Originally Posted: Apr 12, 2016
Last Updated: Apr 12, 2016
Some of the more prominent social events held on campus are cultural festivals or awareness weeks. Last semester, my school put on API culture month, dedicated to the history of Asian Pacific Islander culture, through educational talks, fun food events, and traditional festivals.
As an Asian American student, many of the events caught my eye, and I was excited to partake in something that represented the culture I grew up in. Of course, these events are not meant just for API-identified students; they are for anyone in the campus community, and they’re often an invaluable opportunity to experience a new culture up close and personal. However, due to today’s rapidly changing culture that emphasizes political correctness, many students are unsure of how to get involved in cultural activities that are not of their own background. Here are some tips for how non-API students can get involved in their school’s API culture month/week, and, of course, these tips can be applied to anyone whenever they enter into a new cultural experience!
Attempt to dismantle your stereotypes
Before attending cultural events on campus, try to get rid of any stereotypes or expectations you may have about the particular culture you are about to engage in. Instead, come with an open mind that is willing to challenge preconceived ideas you may have grown up with. Although people say stereotypes hold some truth to them, a good professor of mine once said it is not stereotypes themselves that are necessarily bad but the fact that stereotypes often keep us from truly empathizing with the other group.
Be respectful during discussions
Although it may be tempting to give your opinions and relate your experiences to the ones being presented, be mindful of how much space you are taking up in a cultural discussion. After all, talks and discussions planned during an Asian Pacific Islander (or other) culture month/week are directed at the API experience, so it is only fair to let those narratives take up most of the dialogue. That does not mean that your voice is not wanted or should not be heard, but it should not come first or be the dominant one either.
Try to educate yourself a little first, then ask questions
There is nothing wrong with being curious and asking thoughtful questions, but bombarding someone with questions about their heritage can be overwhelming. In addition, it puts the responsibility of educating someone about the entirety of a culture on a select few. Think of it this way: if you were the only English major in your friend group of physics majors and they suddenly all kept asking you questions about your English readings and expected you to teach them everything you knew, you would feel irritated and would have liked them to at least look into some common knowledge before asking questions. The same thing goes with people of an often underrepresented culture on campus.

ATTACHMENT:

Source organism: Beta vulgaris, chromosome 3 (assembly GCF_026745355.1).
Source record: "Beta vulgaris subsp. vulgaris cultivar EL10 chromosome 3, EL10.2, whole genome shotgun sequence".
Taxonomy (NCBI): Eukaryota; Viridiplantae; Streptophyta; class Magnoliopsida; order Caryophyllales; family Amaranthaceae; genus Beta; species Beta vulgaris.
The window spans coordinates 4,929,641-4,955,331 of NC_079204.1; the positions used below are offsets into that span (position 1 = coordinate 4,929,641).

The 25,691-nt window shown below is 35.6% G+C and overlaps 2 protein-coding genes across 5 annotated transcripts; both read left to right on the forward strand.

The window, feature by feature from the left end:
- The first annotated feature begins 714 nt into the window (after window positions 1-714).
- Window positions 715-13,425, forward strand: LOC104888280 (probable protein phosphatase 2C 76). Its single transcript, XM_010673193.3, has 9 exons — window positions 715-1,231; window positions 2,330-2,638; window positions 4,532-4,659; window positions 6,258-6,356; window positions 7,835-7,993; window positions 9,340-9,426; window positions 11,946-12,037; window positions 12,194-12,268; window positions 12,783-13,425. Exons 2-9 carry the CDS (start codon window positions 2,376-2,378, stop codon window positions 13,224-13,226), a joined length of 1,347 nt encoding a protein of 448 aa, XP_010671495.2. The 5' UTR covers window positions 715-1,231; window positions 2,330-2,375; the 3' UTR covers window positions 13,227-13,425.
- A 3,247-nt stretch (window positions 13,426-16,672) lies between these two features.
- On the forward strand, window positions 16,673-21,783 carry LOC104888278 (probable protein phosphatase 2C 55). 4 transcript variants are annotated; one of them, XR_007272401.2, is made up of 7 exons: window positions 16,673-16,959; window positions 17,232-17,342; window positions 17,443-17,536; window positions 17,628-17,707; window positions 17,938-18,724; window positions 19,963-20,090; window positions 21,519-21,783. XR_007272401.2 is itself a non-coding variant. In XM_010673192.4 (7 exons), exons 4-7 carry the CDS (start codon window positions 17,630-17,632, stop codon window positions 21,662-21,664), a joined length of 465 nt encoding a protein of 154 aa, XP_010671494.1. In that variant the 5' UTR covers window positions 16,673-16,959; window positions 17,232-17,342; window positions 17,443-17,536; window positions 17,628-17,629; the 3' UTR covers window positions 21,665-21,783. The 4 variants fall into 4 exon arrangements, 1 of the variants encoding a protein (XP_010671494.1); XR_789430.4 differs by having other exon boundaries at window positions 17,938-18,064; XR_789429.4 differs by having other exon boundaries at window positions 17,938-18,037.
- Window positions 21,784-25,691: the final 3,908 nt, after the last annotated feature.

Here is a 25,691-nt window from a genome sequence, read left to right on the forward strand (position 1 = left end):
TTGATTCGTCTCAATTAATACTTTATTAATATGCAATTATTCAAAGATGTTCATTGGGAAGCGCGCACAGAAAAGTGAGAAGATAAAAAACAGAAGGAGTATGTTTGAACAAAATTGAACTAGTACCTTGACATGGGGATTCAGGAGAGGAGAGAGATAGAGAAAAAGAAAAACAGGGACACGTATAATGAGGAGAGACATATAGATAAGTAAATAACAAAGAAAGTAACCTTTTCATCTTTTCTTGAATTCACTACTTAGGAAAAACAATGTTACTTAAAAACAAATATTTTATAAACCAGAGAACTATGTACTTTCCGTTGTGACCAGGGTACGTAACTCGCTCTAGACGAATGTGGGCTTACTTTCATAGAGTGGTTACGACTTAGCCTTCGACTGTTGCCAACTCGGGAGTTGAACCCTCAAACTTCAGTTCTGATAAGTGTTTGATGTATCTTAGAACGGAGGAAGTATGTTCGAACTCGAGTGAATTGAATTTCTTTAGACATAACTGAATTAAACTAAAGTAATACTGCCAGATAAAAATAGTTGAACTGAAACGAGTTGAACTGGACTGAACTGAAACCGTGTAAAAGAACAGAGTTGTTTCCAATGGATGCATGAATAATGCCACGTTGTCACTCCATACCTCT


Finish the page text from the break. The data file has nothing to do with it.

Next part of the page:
Know what is cultural appreciation versus appropriation
Cultural appropriation can be defined as “taking intellectual property, traditional knowledge, cultural expressions, or artifacts from someone else’s culture without permission.” It is especially harmful when the cultural aspects are taken from a historically marginalized or oppressed group. An example of appropriation can be wearing a poorly made version of someone else’s traditional garment and acting in a stereotyped caricature version of that culture often portrayed by the media. Many people have difficulty deciphering if adopting influences from another culture truly represent their appreciation. The main thing that sets appreciation and appropriation a part is permission; if you are welcomed to partake in an API event as a non-API student, then it is not appropriation. In those cases, enjoy and appreciate the opportunity you have to experience another culture.